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Implement a gift and bribes policy today to ensure your employees aren't falling for 'Gupta tactics'...

by , 14 May 2013
If anything's come of the recent 'GuptaGate' debacle, it's the fact that bribery remains rife in South Africa. Here's how to make sure your company isn't unintentionally following the Gupta example by having a clear 'gifts and bribes' policy in place!

 
The Gupta family has been accused of distributing food parcels at an ANC North West branch meeting to sway decisions in favour of President Jacob Zuma, says News24

But the members of the Gupta family aren't the only ones accused of using gifts and bribes to get their way.
 
Even Public Protector, Thuli Madonsela, has been investigated based on 'allegations raised by 'concerned staff',' over accepting bribes to fast-track certain cases the next, says IOL News
 
The truth is, accepting gifts and bribes brings the reputation of an entire company into dispute.
 
Gifts and bribes are more common in business than you think!
 
If you work in the media industry, even more so, as accepting 'minor gifts' like pens and USB flash drives comes part and parcel with attending certain industry events. 
 
Some public relations officers simply send them on to everyone in their contact list in the hopes of getting certain information published.
 
While these small-scale gifts of R100 or less are usually harmless, gifts can also be seen as a bribe for your employees to use certain suppliers' products and services, says FSPBusiness.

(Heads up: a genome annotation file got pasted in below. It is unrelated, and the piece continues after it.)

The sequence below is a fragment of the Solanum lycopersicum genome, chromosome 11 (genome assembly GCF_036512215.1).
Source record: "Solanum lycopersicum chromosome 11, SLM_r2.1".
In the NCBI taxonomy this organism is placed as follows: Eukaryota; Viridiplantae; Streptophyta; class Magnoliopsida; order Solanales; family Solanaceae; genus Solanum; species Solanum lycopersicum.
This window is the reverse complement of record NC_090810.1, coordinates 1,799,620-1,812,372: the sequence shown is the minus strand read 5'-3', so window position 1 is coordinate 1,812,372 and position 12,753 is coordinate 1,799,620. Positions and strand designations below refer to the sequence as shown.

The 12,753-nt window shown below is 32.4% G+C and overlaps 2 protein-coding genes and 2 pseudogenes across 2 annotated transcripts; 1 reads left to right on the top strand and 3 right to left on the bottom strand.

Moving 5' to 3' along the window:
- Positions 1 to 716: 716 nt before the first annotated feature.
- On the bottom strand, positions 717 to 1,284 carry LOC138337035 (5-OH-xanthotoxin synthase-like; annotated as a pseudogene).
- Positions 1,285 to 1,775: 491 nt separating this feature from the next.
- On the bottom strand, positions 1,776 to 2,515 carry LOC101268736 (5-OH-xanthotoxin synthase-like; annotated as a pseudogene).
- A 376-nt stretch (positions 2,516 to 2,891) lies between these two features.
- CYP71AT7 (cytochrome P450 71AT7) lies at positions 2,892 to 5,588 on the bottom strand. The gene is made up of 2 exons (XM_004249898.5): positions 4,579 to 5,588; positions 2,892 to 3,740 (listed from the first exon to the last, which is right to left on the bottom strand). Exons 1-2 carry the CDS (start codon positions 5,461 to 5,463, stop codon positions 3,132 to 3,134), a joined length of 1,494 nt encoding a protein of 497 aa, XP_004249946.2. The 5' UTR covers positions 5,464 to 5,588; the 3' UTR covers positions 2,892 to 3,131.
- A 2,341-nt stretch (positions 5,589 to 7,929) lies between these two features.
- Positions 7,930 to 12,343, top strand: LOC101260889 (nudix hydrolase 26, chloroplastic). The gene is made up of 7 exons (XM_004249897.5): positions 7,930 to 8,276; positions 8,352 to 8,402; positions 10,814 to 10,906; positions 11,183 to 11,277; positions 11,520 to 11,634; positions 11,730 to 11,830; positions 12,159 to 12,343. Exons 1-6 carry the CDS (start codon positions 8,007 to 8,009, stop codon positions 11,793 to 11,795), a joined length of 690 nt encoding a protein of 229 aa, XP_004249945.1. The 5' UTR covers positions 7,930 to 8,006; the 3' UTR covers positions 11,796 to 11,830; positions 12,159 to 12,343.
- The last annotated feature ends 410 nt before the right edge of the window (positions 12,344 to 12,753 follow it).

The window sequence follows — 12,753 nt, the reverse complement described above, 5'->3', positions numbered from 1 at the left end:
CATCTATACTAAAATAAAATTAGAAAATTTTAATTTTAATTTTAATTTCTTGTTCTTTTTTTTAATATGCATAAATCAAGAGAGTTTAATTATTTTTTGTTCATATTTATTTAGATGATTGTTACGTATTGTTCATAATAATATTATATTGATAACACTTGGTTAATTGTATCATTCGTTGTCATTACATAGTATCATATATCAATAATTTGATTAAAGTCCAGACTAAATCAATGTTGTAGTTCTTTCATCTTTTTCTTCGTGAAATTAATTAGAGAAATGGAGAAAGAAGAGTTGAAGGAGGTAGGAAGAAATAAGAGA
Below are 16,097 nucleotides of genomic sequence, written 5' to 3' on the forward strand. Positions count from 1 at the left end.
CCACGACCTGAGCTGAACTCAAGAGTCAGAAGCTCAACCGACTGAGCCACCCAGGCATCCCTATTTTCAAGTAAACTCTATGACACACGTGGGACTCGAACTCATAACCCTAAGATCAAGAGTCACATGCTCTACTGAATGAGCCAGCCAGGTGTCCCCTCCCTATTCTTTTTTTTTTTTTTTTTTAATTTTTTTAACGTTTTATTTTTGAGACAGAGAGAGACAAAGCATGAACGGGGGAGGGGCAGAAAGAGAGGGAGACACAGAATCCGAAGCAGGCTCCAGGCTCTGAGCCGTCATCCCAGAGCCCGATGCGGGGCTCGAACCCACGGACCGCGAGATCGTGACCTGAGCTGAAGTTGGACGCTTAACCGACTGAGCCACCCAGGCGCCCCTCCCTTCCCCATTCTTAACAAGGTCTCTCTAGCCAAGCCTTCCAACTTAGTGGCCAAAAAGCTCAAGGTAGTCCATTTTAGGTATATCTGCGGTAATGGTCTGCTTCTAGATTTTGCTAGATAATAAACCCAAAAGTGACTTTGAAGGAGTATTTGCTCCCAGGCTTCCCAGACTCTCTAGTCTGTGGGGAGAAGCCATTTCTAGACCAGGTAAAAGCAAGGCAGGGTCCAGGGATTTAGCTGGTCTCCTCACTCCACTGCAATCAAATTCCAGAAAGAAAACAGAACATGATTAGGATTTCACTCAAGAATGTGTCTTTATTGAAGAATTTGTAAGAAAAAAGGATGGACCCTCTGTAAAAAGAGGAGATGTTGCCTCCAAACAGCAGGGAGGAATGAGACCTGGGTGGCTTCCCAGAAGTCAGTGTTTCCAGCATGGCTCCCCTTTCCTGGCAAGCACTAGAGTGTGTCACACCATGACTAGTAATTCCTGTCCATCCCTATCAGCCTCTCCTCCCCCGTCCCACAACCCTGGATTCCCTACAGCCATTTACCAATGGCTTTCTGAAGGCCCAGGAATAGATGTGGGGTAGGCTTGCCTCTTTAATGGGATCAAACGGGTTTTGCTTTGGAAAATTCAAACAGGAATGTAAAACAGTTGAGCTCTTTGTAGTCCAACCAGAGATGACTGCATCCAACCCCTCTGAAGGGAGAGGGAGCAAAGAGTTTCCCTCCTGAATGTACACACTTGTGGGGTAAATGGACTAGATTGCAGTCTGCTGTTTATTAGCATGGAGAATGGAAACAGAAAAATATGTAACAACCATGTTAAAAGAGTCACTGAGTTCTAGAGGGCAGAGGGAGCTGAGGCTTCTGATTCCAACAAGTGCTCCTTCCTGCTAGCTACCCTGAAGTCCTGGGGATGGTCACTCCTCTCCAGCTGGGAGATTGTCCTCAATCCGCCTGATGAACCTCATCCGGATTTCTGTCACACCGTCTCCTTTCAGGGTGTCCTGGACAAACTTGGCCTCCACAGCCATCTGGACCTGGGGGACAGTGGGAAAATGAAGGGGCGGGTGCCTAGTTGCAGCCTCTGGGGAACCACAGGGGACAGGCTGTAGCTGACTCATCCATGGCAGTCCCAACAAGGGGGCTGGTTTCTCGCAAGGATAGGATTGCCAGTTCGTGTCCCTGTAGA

That's why you need to institute a 'gifts and bribes' policy in your workplace, if you don't already have one.
 
Here's what to include in your gifts and bribes policy…
 
In your gifts and bribes policy, you'll need to specify what counts as a gift, what counts as a bribe, and where there may be a conflict of interest as a result of accepting a gift, says The Practical Guide to Human Resources Management.
 
If you're struggling to differentiate between them, simply state that a gift becomes a bribe when the receiver feels obligated to do business with the giver because of the gift.
 
Next, explain what the employees should do when they receive a gift.
 
To make this easy for your employees, simply state that all gifts received – no matter the value –  must be disclosed to the employee's immediate manager. 
 
And make it clear that any gifts that aren't unsuitable will be returned to the supplier, says The Labour Law for Managers Loose Leaf
 
This should keep your employees on the straight and narrow and steer them clear of accepting gifts that could be seen as bribery.
 


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